3 Top Technology ETFs to Consider for 2024

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There’s no shortage of high-quality technology-focused ETFs to consider scooping up going into March 2024 as the AI-driven rally looks to enter its next phase. Undoubtedly, there seems to be a growing number of naysayers who view the technology sector as lofty and long overdue for a violent retreat. Certainly, it’s been such a hot run for tech, especially the so-called Magnificent Seven group, which has been the leadership to drive markets out of their rut. But just because tech, specifically large-cap tech, is starting to get hot again doesn’t mean the rally will end in tears.

Compare the recent tech “melt-up” to the one that preceded the 2022 bear market, or worse, the 2000 dot-com bust, if you will. But I think the tech sector has legs in the form of earnings growth this time around. As AI looks to boost earnings by X%, valuations could rapidly contract, and today’s mega-cap tech plays may not be as expensive as they seem today based on their traditional valuation metrics.

Let’s check out three popular technology ETFs that look intriguing for those seeking a “passive” way to bet on the space.

Technology ETFs: Technology Sector SPDR Fund (XLK)

Illustration of an ETF in multiple sectors.

Source: SWKStock / Shutterstock

The Technology Sector SPDR Fund (NYSEARCA:XLK) is more than just a plain, vanilla tech-focused ETF; it’s a great way to bet on the heavyweight champs in the tech scene. Compared to other popular tech-focused indices, such as the Nasdaq 100, the XLK has more than its fair share of exposure to the two largest companies on Earth, Microsoft (NASDAQ:MSFT) and Apple (NASDAQ:AAPL), with a 23% and 20% weighting to the two Magnificent Seven members, respectively.

Undoubtedly, there are downsides to being too “top-heavy” in the event of a tech-induced market pullback. And it can be a scarier ride to have more than 40% of one ETF’s fate tied to just two stocks. That said, if you’re a long-term investor who believes in the power of the two ageless wonders atop the XLK, I have zero issues recommending the XLK.

Heck, I’d argue that you don’t need to own every corner of the technology scene if you want to do well in tech’s AI-driven bull market. In fact, I believe it makes more sense to own a larger chunk of the bigger companies. In that regard, the XLK is a great pick for investors seeking quick and easy exposure to America’s impressive tech scene. It’s also a great technology ETF for those who don’t buy that big tech has to flop because of its growing influence on broader markets.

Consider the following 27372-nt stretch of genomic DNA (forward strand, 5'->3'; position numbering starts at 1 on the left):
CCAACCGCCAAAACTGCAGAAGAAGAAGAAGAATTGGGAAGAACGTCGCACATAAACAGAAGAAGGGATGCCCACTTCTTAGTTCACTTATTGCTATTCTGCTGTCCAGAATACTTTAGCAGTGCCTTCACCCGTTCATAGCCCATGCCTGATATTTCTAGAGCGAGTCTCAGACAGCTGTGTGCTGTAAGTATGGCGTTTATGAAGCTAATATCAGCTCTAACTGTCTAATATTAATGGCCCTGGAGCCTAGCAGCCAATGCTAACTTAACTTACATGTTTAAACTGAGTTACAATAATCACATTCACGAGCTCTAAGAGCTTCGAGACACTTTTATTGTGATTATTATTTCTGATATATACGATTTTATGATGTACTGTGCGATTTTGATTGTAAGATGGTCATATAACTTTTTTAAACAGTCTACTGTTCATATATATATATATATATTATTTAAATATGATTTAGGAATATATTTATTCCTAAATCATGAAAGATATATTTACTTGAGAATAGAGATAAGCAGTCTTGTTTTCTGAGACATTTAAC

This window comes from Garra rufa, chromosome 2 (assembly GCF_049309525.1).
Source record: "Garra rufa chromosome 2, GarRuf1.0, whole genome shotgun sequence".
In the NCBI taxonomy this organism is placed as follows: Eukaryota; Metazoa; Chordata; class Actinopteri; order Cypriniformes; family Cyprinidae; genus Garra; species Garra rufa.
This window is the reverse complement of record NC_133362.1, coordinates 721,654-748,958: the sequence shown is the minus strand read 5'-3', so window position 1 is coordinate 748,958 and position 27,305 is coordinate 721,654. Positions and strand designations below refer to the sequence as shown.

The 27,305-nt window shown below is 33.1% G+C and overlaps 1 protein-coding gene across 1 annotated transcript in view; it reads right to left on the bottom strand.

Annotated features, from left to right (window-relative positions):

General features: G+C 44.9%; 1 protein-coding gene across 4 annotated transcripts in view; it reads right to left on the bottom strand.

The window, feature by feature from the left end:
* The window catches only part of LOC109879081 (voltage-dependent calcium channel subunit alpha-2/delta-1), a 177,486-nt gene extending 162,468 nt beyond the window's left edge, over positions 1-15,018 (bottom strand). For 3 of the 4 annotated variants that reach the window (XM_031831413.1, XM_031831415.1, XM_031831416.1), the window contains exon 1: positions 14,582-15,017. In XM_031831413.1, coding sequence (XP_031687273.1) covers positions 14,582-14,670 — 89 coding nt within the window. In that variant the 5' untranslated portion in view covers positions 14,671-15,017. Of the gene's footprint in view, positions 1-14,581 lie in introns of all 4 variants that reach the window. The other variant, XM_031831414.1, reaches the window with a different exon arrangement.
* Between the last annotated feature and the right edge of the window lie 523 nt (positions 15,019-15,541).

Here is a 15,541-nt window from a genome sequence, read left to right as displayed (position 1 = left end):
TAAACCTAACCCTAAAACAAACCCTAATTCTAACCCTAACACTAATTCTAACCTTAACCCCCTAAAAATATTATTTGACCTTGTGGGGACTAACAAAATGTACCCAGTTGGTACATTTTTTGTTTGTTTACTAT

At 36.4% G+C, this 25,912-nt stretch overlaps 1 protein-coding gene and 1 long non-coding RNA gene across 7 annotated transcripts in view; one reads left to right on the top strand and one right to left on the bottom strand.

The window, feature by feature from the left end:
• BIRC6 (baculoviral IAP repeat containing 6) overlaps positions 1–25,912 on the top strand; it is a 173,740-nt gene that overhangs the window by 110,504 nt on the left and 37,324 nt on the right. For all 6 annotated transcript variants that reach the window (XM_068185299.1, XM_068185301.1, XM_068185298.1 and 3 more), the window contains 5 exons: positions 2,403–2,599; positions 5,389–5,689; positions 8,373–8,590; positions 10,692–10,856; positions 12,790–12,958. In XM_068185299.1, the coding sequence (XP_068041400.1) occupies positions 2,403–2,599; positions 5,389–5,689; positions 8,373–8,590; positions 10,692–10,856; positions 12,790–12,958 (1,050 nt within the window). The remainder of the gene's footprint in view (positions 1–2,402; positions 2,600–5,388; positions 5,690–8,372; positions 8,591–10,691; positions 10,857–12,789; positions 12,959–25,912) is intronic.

ARK Innovation ETF (ARKK)

Business man using computer hand close up futuristic cyber space decentralized finance coding background, business data analytics programming online VPN network metaverse digital world technology. tech stocks

Source: thinkhubstudio / Shutterstock.com

Cathie Wood’s funds have endured a painful fall from their now-distant 2021 highs. And though ARK Invest’s flagship fund, the ARK Innovation ETF (NYSEARCA:ARKK), has been relatively flat since beginning to form a bottom back in late 2022, I do view the basket of what Wood refers to as disruptive innovators as intriguing while they’re down and out.

At around $48, the ARKK ETF is still down 69% from its all-time high of $156 and change. While I don’t expect lower rates and the rise of AI to spark a sudden move to new heights, I believe the ETF as a compelling (and now pretty cheap) way to bet on lower interest rates and the smaller players in the tech scene.

Retreating rates seem to be a given from here, but the rates’ expected trajectory is not the lone reason to embrace the ARKK. With so much damage done to the ETF’s constituents, I view ARKK as a one-stop-shop way to go bargain-fishing the less-loved corners of the tech scene.

ARK Autonomous Technology & Robotics ETF (ARKQ)

a robot built in the essence of a human raising its hand to its chin implying deep thought. future tech stocks

Source: Phonlamai Photo / Shutterstock.com

Sticking with the theme of Cathie Wood and ARK Invest, we have the ARK Autonomous Technology & Robotics ETF (NYSEARCA:ARKQ), which, like the ARKK fund, is down a great deal from its multi-year peak. Even if you’re not a fan of Cathie Wood, I think her funds offer broad exposure to a powerful investment theme at a reasonable price (0.75% expense ratio at the time of writing).

Just have a look inside the ARKQ ETF, and it’s hard not to be intrigued if you seek AI, autonomy, or robotics exposure beyond the Magnificent Seven. Undoubtedly, Tesla (NASDAQ:TSLA) is still the largest holding — the EV kingpin is no longer magnificent, in my opinion! But digging deeper into the fund, you’ll discover some very intriguing (and somewhat lesser-known) firms going all-in on AI innovation.

Take UIPath (NASDAQ:PATH) as an example of one intriguing automation play in the ARKQ ETF that’s more than worthy of a second look. Though battered, the play looks promising as we return to an era of low rates and greater appreciation for the capabilities of AI.

On the date of publication, Joey Frenette held shares of Apple and Microsoft. The opinions expressed in this article are those of the writer, subject to the InvestorPlace.com Publishing Guidelines.

Joey Frenette is a seasoned investment writer specializing in technology and consumer stocks. Contributing to the Motley Fool Canada, TipRanks, and Barchart, Joey excels in spotting mispriced stocks with long-term growth potential in a fast-paced market.

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The views and opinions expressed herein are the views and opinions of the author and do not necessarily reflect those of Nasdaq, Inc.


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